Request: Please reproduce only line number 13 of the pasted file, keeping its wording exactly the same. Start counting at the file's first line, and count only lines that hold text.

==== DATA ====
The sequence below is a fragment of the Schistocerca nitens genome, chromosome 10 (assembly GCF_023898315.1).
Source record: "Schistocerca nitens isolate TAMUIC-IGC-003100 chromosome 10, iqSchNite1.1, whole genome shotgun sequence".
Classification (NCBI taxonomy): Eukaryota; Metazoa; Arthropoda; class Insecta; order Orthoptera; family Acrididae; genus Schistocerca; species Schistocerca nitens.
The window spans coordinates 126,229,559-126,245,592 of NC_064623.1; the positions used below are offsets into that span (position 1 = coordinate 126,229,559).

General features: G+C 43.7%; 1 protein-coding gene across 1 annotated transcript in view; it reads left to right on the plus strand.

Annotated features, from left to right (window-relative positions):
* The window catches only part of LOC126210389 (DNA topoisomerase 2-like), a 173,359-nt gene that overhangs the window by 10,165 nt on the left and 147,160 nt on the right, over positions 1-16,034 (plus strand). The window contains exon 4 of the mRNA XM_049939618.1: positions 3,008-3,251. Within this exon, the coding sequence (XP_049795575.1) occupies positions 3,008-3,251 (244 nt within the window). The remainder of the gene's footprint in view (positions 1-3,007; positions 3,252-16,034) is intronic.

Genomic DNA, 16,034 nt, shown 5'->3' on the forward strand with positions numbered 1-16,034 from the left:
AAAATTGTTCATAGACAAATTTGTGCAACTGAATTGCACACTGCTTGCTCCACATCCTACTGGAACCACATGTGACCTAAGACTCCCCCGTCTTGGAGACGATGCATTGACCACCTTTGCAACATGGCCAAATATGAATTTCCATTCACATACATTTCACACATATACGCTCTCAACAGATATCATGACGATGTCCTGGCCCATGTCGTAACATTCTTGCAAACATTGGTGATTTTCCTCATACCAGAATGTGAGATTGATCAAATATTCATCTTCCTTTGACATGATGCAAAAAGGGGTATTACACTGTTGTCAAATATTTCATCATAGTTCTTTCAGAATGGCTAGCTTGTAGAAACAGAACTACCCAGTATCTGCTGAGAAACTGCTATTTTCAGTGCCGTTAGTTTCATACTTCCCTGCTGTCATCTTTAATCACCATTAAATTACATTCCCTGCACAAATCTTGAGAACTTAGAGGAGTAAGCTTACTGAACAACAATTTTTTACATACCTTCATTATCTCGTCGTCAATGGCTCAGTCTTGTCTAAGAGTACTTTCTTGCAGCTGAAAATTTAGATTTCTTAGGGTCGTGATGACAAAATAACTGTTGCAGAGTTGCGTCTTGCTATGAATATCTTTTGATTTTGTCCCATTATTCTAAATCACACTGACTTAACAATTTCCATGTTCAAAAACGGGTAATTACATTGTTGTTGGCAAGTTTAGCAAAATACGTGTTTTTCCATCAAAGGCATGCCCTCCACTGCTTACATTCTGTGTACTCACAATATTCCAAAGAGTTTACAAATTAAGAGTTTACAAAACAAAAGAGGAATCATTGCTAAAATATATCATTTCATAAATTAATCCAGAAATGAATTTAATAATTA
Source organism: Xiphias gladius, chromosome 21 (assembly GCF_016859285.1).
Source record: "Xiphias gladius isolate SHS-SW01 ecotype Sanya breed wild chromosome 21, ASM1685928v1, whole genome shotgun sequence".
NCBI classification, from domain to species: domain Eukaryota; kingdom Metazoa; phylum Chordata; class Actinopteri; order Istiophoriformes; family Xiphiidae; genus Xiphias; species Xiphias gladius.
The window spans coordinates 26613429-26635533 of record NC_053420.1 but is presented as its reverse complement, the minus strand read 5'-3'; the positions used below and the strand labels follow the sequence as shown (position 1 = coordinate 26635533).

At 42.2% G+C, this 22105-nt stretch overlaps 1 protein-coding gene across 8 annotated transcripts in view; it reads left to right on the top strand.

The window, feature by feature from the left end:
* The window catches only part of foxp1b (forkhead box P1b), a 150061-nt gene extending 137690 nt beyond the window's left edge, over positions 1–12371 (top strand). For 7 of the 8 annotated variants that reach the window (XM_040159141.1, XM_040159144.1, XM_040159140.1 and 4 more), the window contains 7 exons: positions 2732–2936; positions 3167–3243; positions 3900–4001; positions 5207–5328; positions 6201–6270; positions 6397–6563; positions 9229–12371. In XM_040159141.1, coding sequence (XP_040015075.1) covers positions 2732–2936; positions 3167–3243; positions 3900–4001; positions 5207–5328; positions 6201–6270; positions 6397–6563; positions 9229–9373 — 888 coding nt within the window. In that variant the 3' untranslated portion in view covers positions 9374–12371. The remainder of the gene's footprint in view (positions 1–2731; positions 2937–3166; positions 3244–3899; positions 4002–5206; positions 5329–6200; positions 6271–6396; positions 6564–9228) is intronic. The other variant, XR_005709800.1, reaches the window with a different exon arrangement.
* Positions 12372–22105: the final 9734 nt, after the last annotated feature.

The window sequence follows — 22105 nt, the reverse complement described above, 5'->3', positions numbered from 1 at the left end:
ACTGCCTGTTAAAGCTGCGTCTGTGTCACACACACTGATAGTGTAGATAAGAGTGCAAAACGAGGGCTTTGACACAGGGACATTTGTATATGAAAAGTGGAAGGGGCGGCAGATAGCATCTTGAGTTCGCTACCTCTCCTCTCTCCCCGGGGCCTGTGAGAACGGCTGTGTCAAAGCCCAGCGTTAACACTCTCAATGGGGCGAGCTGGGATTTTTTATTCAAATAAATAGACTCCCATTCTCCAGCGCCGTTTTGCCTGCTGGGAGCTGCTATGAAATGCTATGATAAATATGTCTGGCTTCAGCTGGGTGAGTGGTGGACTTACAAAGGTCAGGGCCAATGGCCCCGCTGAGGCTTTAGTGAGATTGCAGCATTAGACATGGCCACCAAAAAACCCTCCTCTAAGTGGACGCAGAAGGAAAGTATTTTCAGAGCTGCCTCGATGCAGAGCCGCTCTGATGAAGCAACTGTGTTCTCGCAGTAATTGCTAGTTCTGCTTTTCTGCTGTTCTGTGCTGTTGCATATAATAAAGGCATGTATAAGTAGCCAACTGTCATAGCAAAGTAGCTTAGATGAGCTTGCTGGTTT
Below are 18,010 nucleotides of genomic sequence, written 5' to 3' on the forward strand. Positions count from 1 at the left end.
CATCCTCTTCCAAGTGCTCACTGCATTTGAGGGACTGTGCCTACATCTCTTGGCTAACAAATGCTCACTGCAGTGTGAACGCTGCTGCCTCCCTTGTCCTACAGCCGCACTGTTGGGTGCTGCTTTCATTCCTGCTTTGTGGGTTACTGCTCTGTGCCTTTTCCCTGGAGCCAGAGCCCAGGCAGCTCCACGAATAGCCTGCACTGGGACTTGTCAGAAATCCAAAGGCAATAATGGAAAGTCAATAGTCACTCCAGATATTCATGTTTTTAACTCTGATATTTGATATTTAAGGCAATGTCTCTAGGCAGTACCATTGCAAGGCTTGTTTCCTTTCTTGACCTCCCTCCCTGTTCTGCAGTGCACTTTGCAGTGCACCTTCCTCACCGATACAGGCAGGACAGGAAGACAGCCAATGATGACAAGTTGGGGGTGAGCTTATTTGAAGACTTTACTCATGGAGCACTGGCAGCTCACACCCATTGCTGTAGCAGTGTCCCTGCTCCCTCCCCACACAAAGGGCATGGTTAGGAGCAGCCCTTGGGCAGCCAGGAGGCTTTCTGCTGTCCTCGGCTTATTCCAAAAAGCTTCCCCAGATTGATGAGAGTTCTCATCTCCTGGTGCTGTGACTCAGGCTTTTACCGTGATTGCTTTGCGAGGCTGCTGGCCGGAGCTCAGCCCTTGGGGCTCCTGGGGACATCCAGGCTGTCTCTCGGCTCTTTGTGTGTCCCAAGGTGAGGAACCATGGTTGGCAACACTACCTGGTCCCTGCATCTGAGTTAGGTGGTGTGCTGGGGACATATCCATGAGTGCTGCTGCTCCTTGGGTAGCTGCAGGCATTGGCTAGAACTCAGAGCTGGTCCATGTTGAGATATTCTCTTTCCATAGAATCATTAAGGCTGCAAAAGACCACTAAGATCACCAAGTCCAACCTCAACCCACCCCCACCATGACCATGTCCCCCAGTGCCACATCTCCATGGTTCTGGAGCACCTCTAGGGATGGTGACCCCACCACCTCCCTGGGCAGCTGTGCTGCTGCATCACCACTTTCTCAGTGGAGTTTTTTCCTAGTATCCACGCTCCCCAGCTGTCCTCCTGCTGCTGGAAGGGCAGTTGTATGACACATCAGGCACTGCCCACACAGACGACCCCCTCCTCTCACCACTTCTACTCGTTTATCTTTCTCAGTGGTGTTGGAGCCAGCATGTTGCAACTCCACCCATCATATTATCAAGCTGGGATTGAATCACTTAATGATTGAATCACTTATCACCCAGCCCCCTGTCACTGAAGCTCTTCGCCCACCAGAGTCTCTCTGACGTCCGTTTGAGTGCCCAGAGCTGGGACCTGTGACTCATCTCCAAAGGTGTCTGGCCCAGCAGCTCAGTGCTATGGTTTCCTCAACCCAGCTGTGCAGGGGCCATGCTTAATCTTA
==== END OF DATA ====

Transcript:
The window spans coordinates 26613429-26635533 of record NC_053420.1 but is presented as its reverse complement, the minus strand read 5'-3'; the positions used below and the strand labels follow the sequence as shown (position 1 = coordinate 26635533).